Happy birthday, iPhone! Ten years ago this week -- on June 29, 2007 -- Apple released the product that would change its fortunes forever. Announcing the iPhone in his 2007 Macworld keynote speech, Apple co-founder Steve Jobs promised that the company would "reinvent the phone" -- and the iPhone has done exactly that. Apple has sold more than 1 billion iPhones, and almost every mobile phone sold in the United States today looks and functions similarly to it.
So, what has changed about the iPhone -- and technology in general -- over the past decade? Join us as we revisit some of the highlights in the tech news archives.
The iPhone Has Replaced the Computer
Not long after the release of the iPhone, the Windows PC market entered a period of declining sales that continues to this day. When you consider how the iPhone has evolved over the past decade, it's easy to see why: the iPhone is faster than ever. It offers more storage space than most people need.
The battery lasts all day. Most importantly, an iPhone application now matches or exceeds the experience of using a similar application on a desktop PC.
As tech news outlets noted at the time, the original iPhone was years ahead of other mobile phones on the day of its release -- but it wasn't a true replacement for a PC, yet.
The original version of the iPhone offered a maximum storage capacity of just 8 GB. Apple also didn't introduce the App Store until later.
Tesla Has Revolutionized the Automobile
A decade ago, few would have imagined that it would be possible for a new automaker to appear and compete with the likes of General Motors and Toyota. Beginning with the release of its first car in 2008, Tesla has gradually begun to deliver on its promise of delivering high-performance electric vehicles affordable for those with middle-class incomes.
At the time of its release, the 2008 Tesla Roadster occupied a unique market position as a true high-performance vehicle that ran entirely on battery power. The Tesla Roadster accelerates to 60 mph from a standstill in under four seconds and drives up to 200 miles on a fully charged battery.
In late 2017, Tesla plans to release its first truly mass market vehicle: the Model 3. The Model 3 will start at $35,000. Although Tesla has not released an exact total, industry observers believe that up to 500,000 people have reserved the upcoming vehicle.
The Model 3 will reach 60 mph from a standstill in 5.6 seconds. It will also have a range of over 200 miles and meet five-star safety standards.
Amazon Has Revolutionized Product Delivery
One day soon, you may have the ability to order a product from Amazon and have it delivered by an automated drone within an hour. Amazon has already tested its drone delivery technology successfully, but obtaining approval from the Federal Aviation Administration has proven difficult due to a rule specifying that a drone operator must maintain visual contact with a flying drone at all times.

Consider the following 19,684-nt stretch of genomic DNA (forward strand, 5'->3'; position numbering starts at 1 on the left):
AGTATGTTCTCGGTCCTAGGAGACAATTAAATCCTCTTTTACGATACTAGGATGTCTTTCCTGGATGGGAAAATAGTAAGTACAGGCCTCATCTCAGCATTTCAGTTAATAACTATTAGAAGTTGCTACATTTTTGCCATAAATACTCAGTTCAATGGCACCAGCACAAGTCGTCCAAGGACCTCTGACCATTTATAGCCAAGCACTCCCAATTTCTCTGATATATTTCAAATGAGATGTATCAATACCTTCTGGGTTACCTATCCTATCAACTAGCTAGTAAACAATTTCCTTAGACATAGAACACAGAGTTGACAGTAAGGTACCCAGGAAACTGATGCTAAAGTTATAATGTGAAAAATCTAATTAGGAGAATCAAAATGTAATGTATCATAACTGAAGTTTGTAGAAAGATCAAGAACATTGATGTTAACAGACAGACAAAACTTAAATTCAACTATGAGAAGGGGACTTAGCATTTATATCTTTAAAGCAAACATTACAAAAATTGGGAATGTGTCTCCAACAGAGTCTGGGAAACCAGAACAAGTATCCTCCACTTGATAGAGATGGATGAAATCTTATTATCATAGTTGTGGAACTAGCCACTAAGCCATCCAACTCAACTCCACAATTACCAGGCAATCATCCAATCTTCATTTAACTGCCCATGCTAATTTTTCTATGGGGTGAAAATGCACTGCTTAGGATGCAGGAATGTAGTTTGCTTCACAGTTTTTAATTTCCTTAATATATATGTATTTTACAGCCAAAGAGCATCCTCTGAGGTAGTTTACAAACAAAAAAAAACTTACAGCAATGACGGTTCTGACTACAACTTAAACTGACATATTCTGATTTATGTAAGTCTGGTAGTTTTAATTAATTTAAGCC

The FAA has granted at least one exception to the rule, though, which suggests that they might consider a solution that guarantees the safety of those living in drone delivery areas.
Amazon has hedged its bets by launching its own airline and purchasing a fleet of tractor trailers in an effort to control skyrocketing shipping costs. Nevertheless, it seems likely that drone deliveries will become a reality before long.
The Cloud Has Become Ubiquitous
Cloud computing -- a term that many would have found difficult to define 10 years ago -- has truly matured over the last decade. Today, virtually all consumers use cloud-based services -- such as automatic online smartphone backups or streaming video content accessible from anywhere -- without even realizing it.
Cloud adoption has also proven necessary for businesses that want to remain competitive.
Running enterprise software as cloud-based services helps to keep businesses growing by reducing the strain on internal IT departments to manage security and upgrade cycles. Cloud computing can also prevent disasters by giving businesses a way to continue operating if their primary data centers or in-house servers fail.
Cloud computing can also prevent disasters by giving businesses a way to continue operating if their primary data centers or in-house servers fail.
Happy birthday, iPhone, here's to many more great years!